An 85-year-old tap dancer is inspiring many more to follow in his footsteps.
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Say hello to Arne Mayala.

Game face ON. Image via USA Today/YouTube.


He's 85 years old. He's a U.S. Navy veteran. And just recently, he added something pretty awesome to his repertoire.

Arne is now an aspiring tap dancer.

That's right, a tap dancer! You see, it was always a dream of his to follow the footsteps (quite literally) of Fred Astaire. In fact, it's been on his bucket list for quite some time.

Who doesn't dream about doing this? GIF from "Top Hat."

"I was always amazed by those old movies and the kind of dancing that those guys could do," Arne told the Forest Lake Times. "For years, I kept telling myself that one day I would learn. Then I turned 85 and my wife kinda pushed me into giving it a go."

And everyone is so glad she did! And to think, it all came about by chance. Arne and his wife, Carol, were just on their way to a tax appointment at the accounting firm upstairs. But when they passed the sign for Dance Tech Studios, Carol knew they had to check it out.

Now Arne makes the 40-mile trip to Forest Lake, Minnesota, every week, more motivated than ever to follow his passion and continue getting better. He adds, "My plan is to keep working hard and see where this adventure takes me."

This feels pretty hypnotic. GIF via Kare 11.

That's why Arne is also very much an inspiring tap dancer.

He's living proof that it's never too late to try something new and that anything is possible if you go after what you love.

"The day he came in for his first lesson, he wasn't feeling well," recalls studio owner, Robin Lind, to local news station KARE 11. "It just really touched my heart ... seeing him go from having a bad day and what dance can do to someone's life."

Arne putting on a show for the crowd. GIF via Kare 11.

When you're part of such a powerful transformation like that, it'd be a shame not to share it with as many people as possible. Well, that's exactly what Robin did.

Robin wanted other seniors out there to feel that same magic feeling Arne feels when he dances.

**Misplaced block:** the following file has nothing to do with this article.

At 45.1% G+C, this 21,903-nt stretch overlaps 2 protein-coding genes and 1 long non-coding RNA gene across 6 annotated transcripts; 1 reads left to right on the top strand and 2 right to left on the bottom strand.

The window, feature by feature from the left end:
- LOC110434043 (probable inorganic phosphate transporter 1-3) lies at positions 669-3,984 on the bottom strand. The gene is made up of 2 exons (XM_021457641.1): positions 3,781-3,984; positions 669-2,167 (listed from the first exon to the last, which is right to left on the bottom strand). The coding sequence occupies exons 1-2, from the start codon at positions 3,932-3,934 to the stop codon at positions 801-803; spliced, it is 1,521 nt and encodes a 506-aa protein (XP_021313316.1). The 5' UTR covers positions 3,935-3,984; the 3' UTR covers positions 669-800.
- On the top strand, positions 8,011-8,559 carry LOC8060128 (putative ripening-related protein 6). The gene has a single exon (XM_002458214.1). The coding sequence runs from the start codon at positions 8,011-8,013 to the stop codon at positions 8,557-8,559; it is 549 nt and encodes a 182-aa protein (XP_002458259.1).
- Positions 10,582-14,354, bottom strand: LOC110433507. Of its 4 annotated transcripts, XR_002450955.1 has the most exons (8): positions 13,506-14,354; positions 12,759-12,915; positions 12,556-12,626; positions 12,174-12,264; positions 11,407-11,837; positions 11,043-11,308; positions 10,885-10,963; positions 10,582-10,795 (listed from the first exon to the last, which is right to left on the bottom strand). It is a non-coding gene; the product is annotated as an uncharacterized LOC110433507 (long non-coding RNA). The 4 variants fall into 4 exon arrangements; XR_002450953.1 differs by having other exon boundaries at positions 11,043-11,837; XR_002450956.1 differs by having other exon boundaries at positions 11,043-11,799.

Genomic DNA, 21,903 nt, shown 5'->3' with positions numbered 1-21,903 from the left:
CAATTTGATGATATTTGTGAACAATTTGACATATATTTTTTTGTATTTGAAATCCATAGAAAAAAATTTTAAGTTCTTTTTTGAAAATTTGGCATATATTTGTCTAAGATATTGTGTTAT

That's when she decided to start a dance program at her mother's assisted living center. And it has been a rousing success, to say the least.

"I was told it was the largest turnout the center had ever had at an event," Robin told Today.com. "I hope more studios will consider these programs. You're never too old to pursue your dreams."

Absolutely, Robin.

Arne's hat knows what's up. Image via USA Today/YouTube.

Dance has the power to do incredible things.

It lets you meet new people, exercise, and boost your self-confidence. But it also lets you communicate the most complex emotions in a way that's truly universal. No wonder it's loved by people of all ages, genders, nationalities, religions, abilities — you name it! We all move differently, yet we're all speaking the same language.

That's the beauty of dance and part of why there's no art form quite like it. Where else can you express yourself through movement and end up with something truly moving?

For more on Arne's story, you can give this a watch:

Images courtesy of John Scully, Walden University, Ingrid Scully
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Since March of 2020, over 29 million Americans have been diagnosed with COVID-19, according to the CDC. Over 540,000 have died in the United States as this unprecedented pandemic has swept the globe. And yet, by the end of 2020, it looked like science was winning: vaccines had been developed.

In celebration of the power of science we spoke to three people: an individual, a medical provider, and a vaccine scientist about how vaccines have impacted them throughout their lives. Here are their answers:

John Scully, 79, resident of Florida

Photo courtesy of John Scully

When John Scully was born, America was in the midst of an epidemic: tens of thousands of children in the United States were falling ill with paralytic poliomyelitis — otherwise known as polio, a disease that attacks the central nervous system and often leaves its victims partially or fully paralyzed.

"As kids, we were all afraid of getting polio," he says, "because if you got polio, you could end up in the dreaded iron lung and we were all terrified of those." Iron lungs were respirators that enclosed most of a person's body; people with severe cases often would end up in these respirators as they fought for their lives.

John remembers going to see matinee showings of cowboy movies on Saturdays and, before the movie, shorts would run. "Usually they showed the news," he says, "but I just remember seeing this one clip warning us about polio and it just showed all these kids in iron lungs." If kids survived the iron lung, they'd often come back to school on crutches, in leg braces, or in wheelchairs.

"We all tried to be really careful in the summer — or, as we called it back then, 'polio season,''" John says. This was because every year around Memorial Day, major outbreaks would begin to emerge and they'd spike sometime around August. People weren't really sure how the disease spread at the time, but many believed it traveled through the water. There was no cure — and every child was susceptible to getting sick with it.

"We couldn't swim in hot weather," he remembers, "and the municipal outdoor pool would close down in August."

Then, in 1954 clinical trials began for Dr. Jonas Salk's vaccine against polio and within a year, his vaccine was announced safe. "I got that vaccine at school," John says. Within two years, U.S. polio cases had dropped 85-95 percent — even before a second vaccine was developed by Dr. Albert Sabin in the 1960s. "I remember how much better things got after the vaccines came out. They changed everything," John says.

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